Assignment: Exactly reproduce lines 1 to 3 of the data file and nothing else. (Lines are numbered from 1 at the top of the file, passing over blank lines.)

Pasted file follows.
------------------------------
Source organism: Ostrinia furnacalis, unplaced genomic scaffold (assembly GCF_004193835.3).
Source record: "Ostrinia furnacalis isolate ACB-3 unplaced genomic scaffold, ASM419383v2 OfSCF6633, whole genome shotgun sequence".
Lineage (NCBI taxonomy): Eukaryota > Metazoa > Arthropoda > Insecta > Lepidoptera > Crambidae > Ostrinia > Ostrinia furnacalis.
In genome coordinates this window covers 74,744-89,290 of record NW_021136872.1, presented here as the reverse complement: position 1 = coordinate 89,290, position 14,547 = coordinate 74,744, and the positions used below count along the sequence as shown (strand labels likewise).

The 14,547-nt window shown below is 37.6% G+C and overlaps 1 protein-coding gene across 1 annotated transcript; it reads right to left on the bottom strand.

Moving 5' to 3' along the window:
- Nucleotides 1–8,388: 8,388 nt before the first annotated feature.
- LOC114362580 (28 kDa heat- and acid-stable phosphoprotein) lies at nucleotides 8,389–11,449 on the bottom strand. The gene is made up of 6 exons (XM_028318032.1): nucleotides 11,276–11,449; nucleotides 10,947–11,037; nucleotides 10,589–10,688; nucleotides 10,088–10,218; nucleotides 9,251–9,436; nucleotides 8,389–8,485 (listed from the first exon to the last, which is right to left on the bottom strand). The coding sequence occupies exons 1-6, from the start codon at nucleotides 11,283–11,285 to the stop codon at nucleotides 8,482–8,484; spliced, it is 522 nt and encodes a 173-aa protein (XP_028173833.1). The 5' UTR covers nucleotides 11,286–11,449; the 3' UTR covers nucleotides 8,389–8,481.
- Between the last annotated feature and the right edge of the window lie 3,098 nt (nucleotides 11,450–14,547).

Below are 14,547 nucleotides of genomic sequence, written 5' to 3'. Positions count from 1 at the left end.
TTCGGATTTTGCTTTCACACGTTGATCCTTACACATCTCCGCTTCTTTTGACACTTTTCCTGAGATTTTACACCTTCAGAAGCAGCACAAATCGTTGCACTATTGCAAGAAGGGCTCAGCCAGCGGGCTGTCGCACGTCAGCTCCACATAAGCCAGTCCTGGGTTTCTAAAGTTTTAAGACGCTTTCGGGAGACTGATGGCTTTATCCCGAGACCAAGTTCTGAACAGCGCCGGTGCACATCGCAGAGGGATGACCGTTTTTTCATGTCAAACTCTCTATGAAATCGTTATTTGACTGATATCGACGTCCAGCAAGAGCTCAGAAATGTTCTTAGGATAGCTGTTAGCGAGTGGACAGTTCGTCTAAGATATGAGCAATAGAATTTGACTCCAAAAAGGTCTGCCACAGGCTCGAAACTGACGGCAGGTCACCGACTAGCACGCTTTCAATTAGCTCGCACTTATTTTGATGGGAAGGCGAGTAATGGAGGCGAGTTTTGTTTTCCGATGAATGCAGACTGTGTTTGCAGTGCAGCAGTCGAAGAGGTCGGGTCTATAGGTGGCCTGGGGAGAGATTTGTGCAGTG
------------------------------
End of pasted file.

Source organism: Ostrinia furnacalis, unplaced genomic scaffold (assembly GCF_004193835.3).
Source record: "Ostrinia furnacalis isolate ACB-3 unplaced genomic scaffold, ASM419383v2 OfSCF6633, whole genome shotgun sequence".
Lineage (NCBI taxonomy): Eukaryota > Metazoa > Arthropoda > Insecta > Lepidoptera > Crambidae > Ostrinia > Ostrinia furnacalis.